posted by Jason Kottke   Sep 10, 2019

Treasures in the Trash is a short film by Nicolas Heller about former NYC sanitation worker Nelson Molina, who started (and still maintains) an unofficial museum of more than 45,000 objects that people have thrown out over the last few decades.

The History of Europe, Every Year from 400 BCE to the Present

posted by Jason Kottke   Sep 10, 2019

This video is an animated history of the shifting borders of Europe from 400 BCE to the present. This is a very nation-centric view of European history (and I would mute the music and use your own soundtrack), but it’s still worth a look.

“My Dead Dad’s Porno Tapes”

posted by Jason Kottke   Sep 09, 2019

Filmmaker Charlie Tyrell’s father passed away when Charlie was in film school. Feeling like he never really knew his father all that well, he went through his stuff after he died, looking for clues as to who he really was. His tools, his police uniform, his cancer diagnosis. Charlie made a short film about his dad: My Dead Dad’s Porno Tapes.

We hold onto our loved ones when they pass. Objects can become talismans, and memories become mythic. Some objects become sacred for no reason and are just as impenetrable as the people who left them. I came to a conclusion during my process: You can’t take it with you, but you can pass it on.

The tapes mentioned in the title don’t feature all that much in the film; it’s actually about family secrets, breaking a generational cycle of abuse, and parenting. In talking about her husband’s difficulty connecting with his children, Charlie’s mom says: “you bring what you know to parenting”. As someone who often struggles as a parent, that line hit me hard. From a post I wrote a few years ago:

I worry about my children, about my relationships with them. I worry about being a good parent, about being a good parenting partner with their mom. How much of me do I really want to impart to them? I want them to be better than me, but I can’t tell them or show them how to do that because I’m me. I took my best shot at being better and me is all I came up with. What if I’m just giving them the bad parts, without even realizing it?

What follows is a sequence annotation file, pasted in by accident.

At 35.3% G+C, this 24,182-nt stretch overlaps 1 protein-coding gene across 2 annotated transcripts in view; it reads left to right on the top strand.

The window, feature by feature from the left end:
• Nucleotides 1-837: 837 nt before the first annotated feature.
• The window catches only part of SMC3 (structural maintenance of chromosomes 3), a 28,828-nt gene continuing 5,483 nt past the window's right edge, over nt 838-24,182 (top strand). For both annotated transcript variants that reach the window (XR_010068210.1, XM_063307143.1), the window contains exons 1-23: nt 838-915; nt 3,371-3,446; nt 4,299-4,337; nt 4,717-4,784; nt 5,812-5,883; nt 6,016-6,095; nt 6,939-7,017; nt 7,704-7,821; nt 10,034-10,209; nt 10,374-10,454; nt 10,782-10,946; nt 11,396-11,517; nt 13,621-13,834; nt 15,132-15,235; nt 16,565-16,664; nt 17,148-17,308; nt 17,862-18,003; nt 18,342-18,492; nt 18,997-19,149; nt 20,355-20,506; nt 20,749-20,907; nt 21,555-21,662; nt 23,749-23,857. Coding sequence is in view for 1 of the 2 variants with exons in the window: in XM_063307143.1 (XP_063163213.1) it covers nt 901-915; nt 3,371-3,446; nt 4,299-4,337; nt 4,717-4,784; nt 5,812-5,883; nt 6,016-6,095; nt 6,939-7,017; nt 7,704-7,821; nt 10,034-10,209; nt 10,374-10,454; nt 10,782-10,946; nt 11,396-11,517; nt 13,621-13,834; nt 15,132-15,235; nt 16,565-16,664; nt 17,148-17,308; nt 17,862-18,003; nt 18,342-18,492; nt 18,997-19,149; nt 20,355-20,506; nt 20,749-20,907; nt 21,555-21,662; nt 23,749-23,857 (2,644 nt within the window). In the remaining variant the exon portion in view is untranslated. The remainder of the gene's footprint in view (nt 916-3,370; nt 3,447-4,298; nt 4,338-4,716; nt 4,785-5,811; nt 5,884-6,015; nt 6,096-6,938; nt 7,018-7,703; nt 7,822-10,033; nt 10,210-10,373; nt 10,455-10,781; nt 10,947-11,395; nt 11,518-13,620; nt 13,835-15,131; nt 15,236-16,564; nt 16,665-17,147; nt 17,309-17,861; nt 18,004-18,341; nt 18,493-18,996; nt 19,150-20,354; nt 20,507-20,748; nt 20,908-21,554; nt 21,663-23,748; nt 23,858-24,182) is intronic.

And from Madeline Miller’s Circe:

Two children he had had and he had not seen either clearly. But perhaps no parent can truly see their child. When we look we see only the mirror of our own faults.

The Surprising Grace & Power of a Slow Motion Pigeon Take-off

posted by Jason Kottke   Sep 09, 2019

In this slow motion video clip from a BBC program called Secrets of Bones, you can see how a pigeon takes off so quickly. Pigeons can accelerate from 0 to 60 mph in about 2 seconds, straight up from the ground. A look at its skeleton reveals short, thick bones, an absolute necessity for an animal generating that much power in such a short time. (via the kid should see this, back from its summer hiatus)

The Comet

posted by Jason Kottke   Sep 06, 2019

Director Christian Stangl and composer Wolfgang Stangl used millions of photos (that’s right, millions!) taken by the ESA’s Rosetta spacecraft of Comet 67P/Churyumov-Gerasimenko to make this short video that makes the mission feel like sci-fi a la Alien or District 9.

How Much Better Does an Expensive Piano Sound Than a Cheap One?

posted by Jason Kottke   Sep 05, 2019

YouTuber Lord Vinheteiro recently played the same pair of tunes on six different pianos, ranging from a $499 used upright to a $112,000 Steinway to a $2.5 million Steinway grand piano that’s tacky af. Which one sounds the best?

I’m not sure that you get the full effect and nuance of the super luxe pianos after the audio has passed through YouTube’s audio compression and whatever phone or computer speaker or headphones you’ve got going, but the more expensive pianos sound better than the lower-end ones for sure. I would have appreciated a medley at the end that repeatedly cycled through all six of the recordings to better hear the differences.

Why Is Picasso’s Guernica So Shocking?

posted by Jason Kottke   Sep 05, 2019